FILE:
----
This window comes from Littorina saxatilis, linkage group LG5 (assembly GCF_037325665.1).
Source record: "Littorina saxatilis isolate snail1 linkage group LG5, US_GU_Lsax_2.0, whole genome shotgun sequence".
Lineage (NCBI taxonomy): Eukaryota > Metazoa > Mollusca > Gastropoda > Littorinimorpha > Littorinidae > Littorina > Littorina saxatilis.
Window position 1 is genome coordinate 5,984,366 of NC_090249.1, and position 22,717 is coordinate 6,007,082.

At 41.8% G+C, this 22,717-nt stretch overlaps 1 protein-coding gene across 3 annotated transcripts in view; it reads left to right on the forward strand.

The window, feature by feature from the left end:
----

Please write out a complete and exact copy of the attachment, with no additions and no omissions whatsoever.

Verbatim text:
This window comes from Littorina saxatilis, linkage group LG5 (assembly GCF_037325665.1).
Source record: "Littorina saxatilis isolate snail1 linkage group LG5, US_GU_Lsax_2.0, whole genome shotgun sequence".
Lineage (NCBI taxonomy): Eukaryota > Metazoa > Mollusca > Gastropoda > Littorinimorpha > Littorinidae > Littorina > Littorina saxatilis.
Window position 1 is genome coordinate 5,984,366 of NC_090249.1, and position 22,717 is coordinate 6,007,082.

At 41.8% G+C, this 22,717-nt stretch overlaps 1 protein-coding gene across 3 annotated transcripts in view; it reads left to right on the forward strand.

The window, feature by feature from the left end: